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Integration fundamentals

Learning objectives

  • Learn about the concepts and components used in integration including channels, messages, transformations, and services.
  • Understand the key concepts of model services and the NexJ integration engine.

Key concepts

  • Integration is the process of enabling different systems to communicate with each other. It attempts to address the challenges of enterprise environments, such as unreliable or slow networks, varied or incompatible applications, and changing framework needs.
  • Enterprise environments often consist of many varied and complex systems. Most companies store information across a number of different systems, which can present challenges when information needs to be shared. Examples include:

    • Information is stored in a database that does not allow direct access.
    • A system requires synchronous communications that another system does not provide.
    • Information is stored as a file instead of in a database.
  • NexJ approaches integration in the following ways:

    • File transfer - An application writes a file to a shared directory where it is read by another application.

    • Messaging - An application sends a message to a common message channel shared with other applications. Messaging is used for asynchronous communications, where the sender sends a message and moves on without requiring a response from the receiver.

    • Remote procedure call (RPC) - An application exposes functionality that can be accessed remotely by another application. RPC is used for synchronous communications, where the sender waits for a response from the receiver.

    • Shared database - Multiple applications share the same database schema in a single physical database. To carry out these approaches, the task of integration is broken up into a number of components. Each component has a role in the process of abstracting data, enabling it to be delivered between the applications and platforms being integrated.

  • The integration engine is made up of the following six components:

    • Channels - Channels are what we send and receive messages over. They are abstract integration endpoints that represent the network transport layer, or protocol. Specific channel types include:

      • HTTP - both as a client and as a server to receive and send HTTP messages.

      • Message Queue - send and receive using JMS
      • UDP - send and receive using the User Datagram Protocol
      • TCP - send and receive using the Transmission Control Protocol
      • Mail - send and receive email messages
      • File - send and receive using a set of directories
      • Kafka - send messages to a Kafka Server
      • Generic - for a custom developed channel
      • Object Queue - domain model message queueing
    • Connections - Binds a channel to a physical endpoint.

    • Messages -A message carries information from a source system to a destination system over an integration channel. Inside the machine they are represented as Transfer Objects. On the wire, they take on different representations. This is called the wire format or the "serialized" message. To convert from wire format to internal format, you parse the message. To go the other way around, you format the message. Supported message formats include:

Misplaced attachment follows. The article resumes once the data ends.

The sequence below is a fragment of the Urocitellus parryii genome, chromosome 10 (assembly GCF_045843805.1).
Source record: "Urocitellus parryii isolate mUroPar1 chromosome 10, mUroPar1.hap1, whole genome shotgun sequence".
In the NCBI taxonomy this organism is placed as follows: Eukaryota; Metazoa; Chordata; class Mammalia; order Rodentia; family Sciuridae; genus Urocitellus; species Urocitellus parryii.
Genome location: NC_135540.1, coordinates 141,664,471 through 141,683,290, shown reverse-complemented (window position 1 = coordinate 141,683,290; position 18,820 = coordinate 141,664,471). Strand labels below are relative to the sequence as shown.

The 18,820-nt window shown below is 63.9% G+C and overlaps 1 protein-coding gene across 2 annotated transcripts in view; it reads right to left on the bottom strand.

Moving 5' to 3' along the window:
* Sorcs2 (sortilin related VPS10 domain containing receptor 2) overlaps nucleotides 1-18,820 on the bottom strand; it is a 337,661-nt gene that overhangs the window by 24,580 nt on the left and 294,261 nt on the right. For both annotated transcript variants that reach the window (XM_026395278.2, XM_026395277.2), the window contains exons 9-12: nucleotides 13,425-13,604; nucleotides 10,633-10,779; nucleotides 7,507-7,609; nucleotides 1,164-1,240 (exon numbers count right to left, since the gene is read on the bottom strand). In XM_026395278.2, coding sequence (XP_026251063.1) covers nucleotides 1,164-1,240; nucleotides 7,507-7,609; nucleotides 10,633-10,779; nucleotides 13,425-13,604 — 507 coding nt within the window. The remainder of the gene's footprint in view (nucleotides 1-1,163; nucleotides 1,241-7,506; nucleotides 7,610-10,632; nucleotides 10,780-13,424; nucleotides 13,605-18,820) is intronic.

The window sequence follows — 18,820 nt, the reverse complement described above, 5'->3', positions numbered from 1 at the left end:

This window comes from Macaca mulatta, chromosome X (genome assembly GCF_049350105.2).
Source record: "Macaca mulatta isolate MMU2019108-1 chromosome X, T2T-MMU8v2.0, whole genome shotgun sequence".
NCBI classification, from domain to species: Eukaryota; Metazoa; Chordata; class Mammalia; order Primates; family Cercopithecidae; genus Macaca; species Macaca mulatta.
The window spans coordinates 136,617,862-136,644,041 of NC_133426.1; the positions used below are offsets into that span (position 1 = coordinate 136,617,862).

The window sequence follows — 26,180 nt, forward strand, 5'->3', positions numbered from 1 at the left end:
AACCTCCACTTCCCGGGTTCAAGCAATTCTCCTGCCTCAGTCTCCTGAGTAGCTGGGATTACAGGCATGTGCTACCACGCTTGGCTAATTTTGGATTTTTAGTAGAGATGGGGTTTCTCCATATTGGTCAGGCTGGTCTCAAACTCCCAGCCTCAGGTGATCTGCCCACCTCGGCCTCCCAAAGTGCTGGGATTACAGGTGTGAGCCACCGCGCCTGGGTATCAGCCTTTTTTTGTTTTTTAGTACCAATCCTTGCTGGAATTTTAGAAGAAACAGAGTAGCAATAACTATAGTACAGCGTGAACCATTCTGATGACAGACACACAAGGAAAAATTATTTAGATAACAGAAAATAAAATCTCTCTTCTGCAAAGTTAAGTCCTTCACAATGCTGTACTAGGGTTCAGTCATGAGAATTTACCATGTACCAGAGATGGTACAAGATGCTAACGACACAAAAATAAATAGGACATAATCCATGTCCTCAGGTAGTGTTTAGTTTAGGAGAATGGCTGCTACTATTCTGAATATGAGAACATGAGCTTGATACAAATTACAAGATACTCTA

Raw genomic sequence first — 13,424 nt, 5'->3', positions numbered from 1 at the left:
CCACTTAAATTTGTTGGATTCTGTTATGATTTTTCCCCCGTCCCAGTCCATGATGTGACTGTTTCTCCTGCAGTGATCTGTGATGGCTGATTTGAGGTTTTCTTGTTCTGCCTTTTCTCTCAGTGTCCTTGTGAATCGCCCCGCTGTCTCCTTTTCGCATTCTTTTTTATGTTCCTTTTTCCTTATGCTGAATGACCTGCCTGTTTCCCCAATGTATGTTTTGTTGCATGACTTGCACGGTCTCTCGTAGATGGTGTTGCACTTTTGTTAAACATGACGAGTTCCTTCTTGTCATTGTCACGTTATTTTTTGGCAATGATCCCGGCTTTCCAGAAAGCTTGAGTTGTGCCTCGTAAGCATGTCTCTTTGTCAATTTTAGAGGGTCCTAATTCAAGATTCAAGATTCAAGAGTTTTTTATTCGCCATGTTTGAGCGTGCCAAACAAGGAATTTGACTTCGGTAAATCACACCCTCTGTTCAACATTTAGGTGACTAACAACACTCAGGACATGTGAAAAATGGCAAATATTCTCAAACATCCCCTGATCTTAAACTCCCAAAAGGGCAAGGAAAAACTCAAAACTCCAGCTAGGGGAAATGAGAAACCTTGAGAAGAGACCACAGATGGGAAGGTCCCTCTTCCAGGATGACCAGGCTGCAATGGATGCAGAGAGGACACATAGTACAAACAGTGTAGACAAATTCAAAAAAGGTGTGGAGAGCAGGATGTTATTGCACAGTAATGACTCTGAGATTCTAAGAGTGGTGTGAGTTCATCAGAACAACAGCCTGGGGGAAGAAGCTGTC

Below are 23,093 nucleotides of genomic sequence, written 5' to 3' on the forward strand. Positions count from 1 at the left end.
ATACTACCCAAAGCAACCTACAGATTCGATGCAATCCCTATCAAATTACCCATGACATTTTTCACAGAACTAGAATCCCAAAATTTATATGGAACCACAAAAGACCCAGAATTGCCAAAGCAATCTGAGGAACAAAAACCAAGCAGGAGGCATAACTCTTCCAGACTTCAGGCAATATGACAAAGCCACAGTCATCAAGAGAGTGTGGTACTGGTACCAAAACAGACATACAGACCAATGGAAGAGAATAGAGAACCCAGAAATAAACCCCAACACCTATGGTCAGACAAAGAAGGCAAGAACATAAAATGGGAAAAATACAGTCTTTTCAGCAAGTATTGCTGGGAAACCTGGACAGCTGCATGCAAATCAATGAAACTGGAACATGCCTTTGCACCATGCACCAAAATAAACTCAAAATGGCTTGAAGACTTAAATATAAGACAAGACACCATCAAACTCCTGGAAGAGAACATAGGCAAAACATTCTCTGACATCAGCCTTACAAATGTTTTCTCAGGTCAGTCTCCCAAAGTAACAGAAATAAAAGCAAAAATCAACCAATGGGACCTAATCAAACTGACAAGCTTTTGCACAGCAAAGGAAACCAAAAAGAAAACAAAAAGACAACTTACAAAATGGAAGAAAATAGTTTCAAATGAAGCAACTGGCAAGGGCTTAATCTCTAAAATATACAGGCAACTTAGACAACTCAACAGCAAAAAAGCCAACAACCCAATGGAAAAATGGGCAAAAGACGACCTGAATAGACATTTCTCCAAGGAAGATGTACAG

• Object - Maps message parts to attributes in class instances

      • Fixed - Maps message parts to record fields in a fixed length file, or flat file database.

      • JSON - Maps message parts to JSON objects, arrays or primitives.

      • Avro - Maps message parts to Avro objects, arrays or primitives.

      • HL7 - Maps message parts to segments and fields in a Health Level Seven (HL7), v2.x file.

      • CSV - Maps message parts to columns in a CSV file.

      • XML - Maps message parts to XML elements, attributes or values. 

      • Zip - Maps message parts to files in a Zip file archive.

      • VCard - Maps message parts to elements in a vCard file.

    • Services - Services tie together integration structures and provide message orchestration. They are very similar to Workflows, but instead of a Class as the process token, a Service uses a message. Each step in a Service returns a message. Steps can:

      • run script,
      • send messages,
      • send and receive messages to external systems asynchronously,
      • transform messages
      • persist object messages to the domain model
      • sync object messages using the additional capabilities of the synchronization framework. The sync framework maintains a model of various sync targets and keeps track of each synchronized instance so it can detect conflicts. The sync step is really an extension of the persist step that allows for processing and conflict resolution.
      • try/catch blocks to handle exceptions
      • dispatch for branching based on conditions of the message or service
      • parse and format messages
    • Transformations -Transforms one type of message to another.

    • Interfaces - A list of request and response messages that are used to filter messages being sent and received.


NexJ’s integration capabilities are designed to provide many different ways to access and expose data, including file, API, and real-time based interactions.  Following is a brief summary of the platform capabilities used to support various integration patterns.


  • Model Services (REST) provide secure API access to the business model automatically (public methods and attributes) over HTTP(s). It is available as XML, SOAP, JSON, and REST interactions from any HTTP-capable client, including Javascript libraries, .NET, and Java applications. These are the services used by NexJ’s UI. A mechanism to provide versioned contracts over this API is also available to better support micro-service development and continuous integration. The capabilities of the REST interface are documented automatically with OpenAPI.

  • SOA Services provide contract-based web services to integrate with client enterprise SOA standards. This approach insulates services from business model changes between releases and provides versioning support. It is available over HTTP(s) using SOAP or JSON-RPC. These services may also be implemented in NodeJS for agile service development between releases. The behaviour of the contract interfaces is protected between releases, until the version is retired or deprecated.